In Conversation with Siyu Cao

 
Siyu Cao
 

My name is Siyu, a visual designer who also likes to write. I was born and raised in Beijing, and I’ve lived in the US, the UK and currently in France for the past 10 years. I started drawing Tiny Eyes Comics two years ago as a way to explore and share Chinese culture through everyday stories.

 
 
Since I started drawing Tiny Eyes Comics, my biggest motivation has come from making connections with my readers. I love sharing my stories and listening to theirs. It’s almost like we get to meet each other through these stories. I’d love to continue building bridges between cultures so that we can visit and talk to our “foreign” neighbours without fear.
— Siyu Cao
 

What absolutely excites you right now? — Thinking about the Chinese hotpot I’m going to share with my friends this evening.

When you get home, what’s the first thing you usually do? — Boil water.

What does it mean to be an ABC? — To me, it means to be someone who identifies with multiple cultures, understand the “cultural codes” in each context, and be able to switch perspectives between them.

How does being an ABC shape the way you think of your relationships?— It allows me to have more empathy and less judgement towards people that I meet, the experience of living in multiple cultures allows me to see things from others’ perspectives, thus being more “understanding”. It also makes me realise how we tend to consciously or unconsciously take the arbitrariness of our own culture as the “standard”, against which we judge others.

 

What are some of the blessings that come with being an ABC? — It’s been a very rich experience for me to have lived in multiple cultures. Sometimes it feels like living multiple lives. Being an ABC also allows me to be more flexible and adaptive in new environments.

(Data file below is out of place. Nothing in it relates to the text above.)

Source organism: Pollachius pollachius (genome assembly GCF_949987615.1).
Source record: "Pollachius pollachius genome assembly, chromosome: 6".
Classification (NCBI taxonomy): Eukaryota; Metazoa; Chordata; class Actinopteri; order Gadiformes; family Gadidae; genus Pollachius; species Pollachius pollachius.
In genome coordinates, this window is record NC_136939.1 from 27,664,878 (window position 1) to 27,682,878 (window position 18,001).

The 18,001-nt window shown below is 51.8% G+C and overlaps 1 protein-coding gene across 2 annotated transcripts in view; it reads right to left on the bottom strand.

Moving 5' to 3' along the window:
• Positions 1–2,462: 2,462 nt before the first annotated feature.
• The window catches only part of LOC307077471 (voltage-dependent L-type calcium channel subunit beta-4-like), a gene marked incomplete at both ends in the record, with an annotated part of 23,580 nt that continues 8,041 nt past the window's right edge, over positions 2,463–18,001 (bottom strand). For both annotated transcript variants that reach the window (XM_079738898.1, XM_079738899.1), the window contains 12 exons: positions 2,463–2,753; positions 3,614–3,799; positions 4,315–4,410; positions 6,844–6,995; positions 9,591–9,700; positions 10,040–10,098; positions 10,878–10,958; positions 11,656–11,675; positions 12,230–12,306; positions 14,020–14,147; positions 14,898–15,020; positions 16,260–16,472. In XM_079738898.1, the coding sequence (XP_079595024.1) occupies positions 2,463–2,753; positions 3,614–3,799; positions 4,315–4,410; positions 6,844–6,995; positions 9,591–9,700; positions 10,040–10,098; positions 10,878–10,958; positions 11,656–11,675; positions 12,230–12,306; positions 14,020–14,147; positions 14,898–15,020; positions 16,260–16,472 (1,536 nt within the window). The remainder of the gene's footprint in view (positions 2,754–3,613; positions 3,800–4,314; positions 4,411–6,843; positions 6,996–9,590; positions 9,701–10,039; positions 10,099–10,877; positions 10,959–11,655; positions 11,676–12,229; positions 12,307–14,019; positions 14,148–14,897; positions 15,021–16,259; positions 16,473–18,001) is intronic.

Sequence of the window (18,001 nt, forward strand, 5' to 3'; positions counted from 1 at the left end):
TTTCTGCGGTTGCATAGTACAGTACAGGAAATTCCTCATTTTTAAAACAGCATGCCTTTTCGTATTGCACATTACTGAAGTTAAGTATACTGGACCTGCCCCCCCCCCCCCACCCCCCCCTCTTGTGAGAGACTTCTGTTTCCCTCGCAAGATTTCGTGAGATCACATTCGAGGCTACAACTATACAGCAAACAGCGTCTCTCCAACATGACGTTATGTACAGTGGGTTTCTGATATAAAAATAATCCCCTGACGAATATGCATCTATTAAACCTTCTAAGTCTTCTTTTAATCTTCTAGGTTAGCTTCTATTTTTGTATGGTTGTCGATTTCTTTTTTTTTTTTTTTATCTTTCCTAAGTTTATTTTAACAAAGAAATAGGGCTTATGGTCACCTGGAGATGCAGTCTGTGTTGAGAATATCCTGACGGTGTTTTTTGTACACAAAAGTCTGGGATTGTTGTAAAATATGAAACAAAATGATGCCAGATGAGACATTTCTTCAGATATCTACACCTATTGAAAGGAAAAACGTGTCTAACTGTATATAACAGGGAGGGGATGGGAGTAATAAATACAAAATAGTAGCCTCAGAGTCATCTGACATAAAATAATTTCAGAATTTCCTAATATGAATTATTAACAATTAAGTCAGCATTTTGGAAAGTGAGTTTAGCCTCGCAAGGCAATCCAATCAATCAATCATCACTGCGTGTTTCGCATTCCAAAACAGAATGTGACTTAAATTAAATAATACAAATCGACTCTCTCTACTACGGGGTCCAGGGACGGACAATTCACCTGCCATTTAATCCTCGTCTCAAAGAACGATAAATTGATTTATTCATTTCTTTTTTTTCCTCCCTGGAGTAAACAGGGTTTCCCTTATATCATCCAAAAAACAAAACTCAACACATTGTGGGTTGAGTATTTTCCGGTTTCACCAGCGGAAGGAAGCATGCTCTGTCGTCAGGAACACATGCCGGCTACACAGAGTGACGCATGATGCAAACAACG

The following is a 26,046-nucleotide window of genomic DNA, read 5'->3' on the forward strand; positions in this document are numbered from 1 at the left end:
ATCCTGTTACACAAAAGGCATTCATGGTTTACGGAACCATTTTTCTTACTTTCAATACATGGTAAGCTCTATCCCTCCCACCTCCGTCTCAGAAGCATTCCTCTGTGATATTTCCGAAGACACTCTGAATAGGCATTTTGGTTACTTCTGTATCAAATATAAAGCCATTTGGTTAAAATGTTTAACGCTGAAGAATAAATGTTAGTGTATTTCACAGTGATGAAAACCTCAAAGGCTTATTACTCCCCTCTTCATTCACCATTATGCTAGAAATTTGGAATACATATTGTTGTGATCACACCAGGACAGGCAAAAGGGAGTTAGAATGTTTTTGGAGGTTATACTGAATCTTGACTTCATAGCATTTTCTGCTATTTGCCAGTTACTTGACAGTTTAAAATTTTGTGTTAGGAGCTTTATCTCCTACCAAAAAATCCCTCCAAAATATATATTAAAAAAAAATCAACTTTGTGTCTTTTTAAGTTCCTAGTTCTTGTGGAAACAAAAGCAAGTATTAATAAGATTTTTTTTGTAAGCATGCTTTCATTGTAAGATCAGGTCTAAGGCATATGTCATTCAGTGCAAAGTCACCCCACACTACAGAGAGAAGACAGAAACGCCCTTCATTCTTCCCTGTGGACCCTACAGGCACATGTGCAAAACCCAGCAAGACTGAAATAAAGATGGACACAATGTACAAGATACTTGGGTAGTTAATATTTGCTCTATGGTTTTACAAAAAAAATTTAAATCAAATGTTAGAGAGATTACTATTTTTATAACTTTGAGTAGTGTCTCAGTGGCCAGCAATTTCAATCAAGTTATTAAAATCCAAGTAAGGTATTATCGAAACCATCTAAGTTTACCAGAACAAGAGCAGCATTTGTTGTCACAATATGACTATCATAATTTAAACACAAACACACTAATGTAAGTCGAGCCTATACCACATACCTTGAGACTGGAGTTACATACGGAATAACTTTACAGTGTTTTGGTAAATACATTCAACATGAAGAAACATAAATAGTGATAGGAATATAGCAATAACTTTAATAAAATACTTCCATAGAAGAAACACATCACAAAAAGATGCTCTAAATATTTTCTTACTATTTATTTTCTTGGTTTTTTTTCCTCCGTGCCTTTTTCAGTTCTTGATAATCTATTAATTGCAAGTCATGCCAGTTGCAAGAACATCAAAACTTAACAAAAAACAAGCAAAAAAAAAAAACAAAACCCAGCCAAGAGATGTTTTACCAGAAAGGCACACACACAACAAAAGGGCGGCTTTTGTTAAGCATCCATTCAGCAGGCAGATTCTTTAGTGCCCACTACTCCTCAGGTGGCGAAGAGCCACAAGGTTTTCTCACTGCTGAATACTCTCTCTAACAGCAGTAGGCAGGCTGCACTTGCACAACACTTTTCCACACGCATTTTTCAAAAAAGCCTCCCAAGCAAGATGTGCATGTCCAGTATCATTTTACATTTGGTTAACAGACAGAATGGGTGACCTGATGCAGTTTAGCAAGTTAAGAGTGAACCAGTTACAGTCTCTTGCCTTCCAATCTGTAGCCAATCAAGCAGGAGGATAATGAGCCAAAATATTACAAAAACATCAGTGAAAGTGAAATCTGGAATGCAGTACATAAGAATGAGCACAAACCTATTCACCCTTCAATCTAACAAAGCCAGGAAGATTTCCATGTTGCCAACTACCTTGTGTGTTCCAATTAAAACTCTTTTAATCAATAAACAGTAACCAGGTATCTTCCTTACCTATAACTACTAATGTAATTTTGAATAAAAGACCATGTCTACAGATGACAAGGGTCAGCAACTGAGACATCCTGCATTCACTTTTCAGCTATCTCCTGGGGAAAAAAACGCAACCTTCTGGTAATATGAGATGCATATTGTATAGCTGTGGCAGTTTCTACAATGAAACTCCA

What are some of the challenges that you’ve faced as an ABC? — Not able to fully express my multiple identities in one place. Moving from places to places makes it harder to maintain long-lasting relationships.

Cultural identify and upbringing is a great way to start deeper conversations. Why do you think most people engage or disengage with these topics? — Most people that I’ve met enjoy talking about their upbringing and tell their stories (unless they have a tragic past that they try to avoid bringing up). One in every thirty people now live outside their country of birth (data from 2017), and the topic of upbringing and identity has become increasingly relevant to lots of people. It’s also a more personal and interesting way of introducing oneself. Everyone has a story to tell, and every story is different.

What is the driving force in your life? — Curiosity. Creation. Connection. I found endless joy in learning and discovering, about cultures, people, places…which then inspires me to create. Since I started drawing Tiny Eyes Comics, my biggest motivation has come from making connections with my readers. I love sharing my stories and listening to theirs. It’s almost like we get to meet each other through these stories. I’d love to continue building bridges between cultures so that we can visit and talk to our “foreign” neighbours without fear.

What is a book, tv show or podcast that you think people definitely need to get into and why? — “The Three-Body Problem” by Liu Cixin. I wrote a recommendation on my Instagram account (Tiny Eyes Reads No.3). Even though categorized as science fiction, this book touches upon so many subjects: civilizations, humanity, politics, religion, anthropology, sociology, morality…It makes me rethink about culture on a different scale and our position as human in this universe. It’s really mind-blowing.

What’s one piece of advice you’d give to your previous self? — Remember why you are doing what you are doing, and keep showing up.